Tuesday, September 6, 2016

The Giant of Juno Falls (part 1)

Jesse S. Mitchell

The television set was on in the last house on the edge of Heart Attack Valley, it was on and silent, flickering between dimensions, the rough rhino hide growl of the morning news, grit and grimy concrete, busted rock and Nagasaki-bloom, and the smooth silk of corporate-caste sales, the siren calls, the soft soft tones.
So, Noah looked back and forth and at times, behind himself, at the wall and out the window.  He watched the whole world unravel, confident though that he would never see the end of it, the weave and tangle too intense, the ball of string far too large.  He was in no danger of oblivion.  And that is precious knowledge, reassurance to a young boy, and sometimes even he speculated that perhaps the world really was a beautiful place, sometimes he was absolutely sure of it.
But mostly his doubts on the matter were as dark and thick and shadowy as the coal dust grunge that covered over everything in the hill country where he lived.
He knew that usually things were harsh and mostly people had to work hard and had short miserable lives.  He was no romantic.  Ten years old and already the world had gnawed this skin thick.  He understood things about life.  He understood things about death.  And he knew that the place for stories and wonder and joy was a very small one, a dip or crack in the hard mantle of planet Earth.  But still, that tiny divot is what most occupied Noah’s mind, that is where he liked to live.  He was blessed.  That feeling is a blessing.  A miracle.  And he thought, maybe he would just stay there forever, in that niche market for beautiful things, just stay there surrounded, preoccupied and never need another anything ever.
The TV continued to buzz back and forth and sometimes the sound would come back, screamingly, punctuating the quiet trembling in the valley.  Been a lot of tremors lately, falling rocks, slides, the reception is never good with all the quivering, no radio or TV at all for days usually, best enjoy what you can get.  All kinds of theories, all sorts of stories as to why.  A lot of answers for everything around this part of the country, depending on who you asked, you get a different one.

Probably too much dynamiting, maybe the tunnels crumbling a bit.  But Noah had his own answers to the tremors and the rock-slide shivering. And his answer was different than all the rest especially.  But one thing is certain: the mines are always trouble, tragedy everywhere.  Best enjoy what you can get, live the day.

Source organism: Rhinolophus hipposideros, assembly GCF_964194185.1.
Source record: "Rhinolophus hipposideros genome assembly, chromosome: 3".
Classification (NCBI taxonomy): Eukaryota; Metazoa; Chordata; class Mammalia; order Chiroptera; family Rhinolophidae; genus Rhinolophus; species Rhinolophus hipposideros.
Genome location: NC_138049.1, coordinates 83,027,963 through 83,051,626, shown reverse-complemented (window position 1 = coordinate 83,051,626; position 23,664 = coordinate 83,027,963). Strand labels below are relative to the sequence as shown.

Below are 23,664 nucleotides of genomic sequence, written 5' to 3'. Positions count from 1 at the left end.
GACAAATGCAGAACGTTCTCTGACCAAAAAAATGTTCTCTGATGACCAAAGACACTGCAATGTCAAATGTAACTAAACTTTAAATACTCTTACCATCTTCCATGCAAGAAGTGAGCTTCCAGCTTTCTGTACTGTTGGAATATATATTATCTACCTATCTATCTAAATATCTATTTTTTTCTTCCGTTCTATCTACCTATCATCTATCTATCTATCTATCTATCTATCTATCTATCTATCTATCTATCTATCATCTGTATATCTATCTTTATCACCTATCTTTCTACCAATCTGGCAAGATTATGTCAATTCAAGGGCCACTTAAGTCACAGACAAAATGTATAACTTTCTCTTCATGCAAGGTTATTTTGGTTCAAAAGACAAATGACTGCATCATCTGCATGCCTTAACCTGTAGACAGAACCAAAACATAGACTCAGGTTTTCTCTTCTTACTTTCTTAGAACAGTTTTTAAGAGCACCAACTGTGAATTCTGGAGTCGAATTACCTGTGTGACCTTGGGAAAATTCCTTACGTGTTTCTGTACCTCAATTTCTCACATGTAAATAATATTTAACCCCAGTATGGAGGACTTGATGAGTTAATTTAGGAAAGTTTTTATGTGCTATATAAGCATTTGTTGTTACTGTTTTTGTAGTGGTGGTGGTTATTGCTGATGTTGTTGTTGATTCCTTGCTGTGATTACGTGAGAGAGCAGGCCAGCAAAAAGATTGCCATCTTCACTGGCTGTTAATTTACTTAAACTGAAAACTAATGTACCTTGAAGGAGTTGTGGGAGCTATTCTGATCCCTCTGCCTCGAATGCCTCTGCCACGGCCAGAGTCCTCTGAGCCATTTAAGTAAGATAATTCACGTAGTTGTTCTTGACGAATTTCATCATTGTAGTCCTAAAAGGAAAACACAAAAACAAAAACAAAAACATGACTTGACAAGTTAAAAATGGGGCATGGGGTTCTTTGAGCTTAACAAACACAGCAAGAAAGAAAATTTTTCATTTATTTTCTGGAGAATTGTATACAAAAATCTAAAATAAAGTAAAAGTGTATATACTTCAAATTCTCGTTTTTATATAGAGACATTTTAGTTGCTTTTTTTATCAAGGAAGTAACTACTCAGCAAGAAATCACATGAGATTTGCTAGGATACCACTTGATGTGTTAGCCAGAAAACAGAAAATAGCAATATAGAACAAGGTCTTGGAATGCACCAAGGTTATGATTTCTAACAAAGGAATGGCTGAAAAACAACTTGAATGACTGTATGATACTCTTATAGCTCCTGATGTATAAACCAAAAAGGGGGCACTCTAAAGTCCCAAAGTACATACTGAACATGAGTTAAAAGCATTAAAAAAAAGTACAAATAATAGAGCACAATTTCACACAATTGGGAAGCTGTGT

Noah’s father came clopping in the backdoor, loud heavy feet nearly stomping through the floor before he got the boots off, dusty dark, muddy, awful thick soled, steel toed, frayed ugly boots.  The man sat on a bench beside the door and perfectly arranged the boots and their long tattered laces, took off his big coat, rubbed his face.  Noah looked back away from the TV screen.
“Morning, Dad.”
His father nodded.  His eyes were all red and raw.  They always were, every morning, burning out of his tired face, and after all, it is the washed out yellow of pale early dawn that burns eyes the most.  Imagine the worst, most violent light, imagine a lifetime underground in the purple veins of darkness black-gold mining for the bright shine of stars, imagine the lungs choked and full of smoke and dust, imagine the busted knuckles and the whole long nights of mile deep hard work.  Imagine that and imagine the light of morning or afternoon, the sun shining daytime, and imagine the paycheck folded in your pocket, the paycheck that never goes anywhere and never, never ever, covers all seven days of the week.  
Imagine the raw eyes.  Noah’s father’s eyes were raw but not as raw as that, but they should have been, but no, a little light, right there in the middle in the big wide pupils, a tiny little candle flicker still jumped.  Noah saw it.  That is a blessing.  That feeling is a blessing.  A miracle.  He turned back to the television as his father made his way through the house, patted Noah on the shoulder and made his way to the bedroom and the bed for some well earned sleep.  

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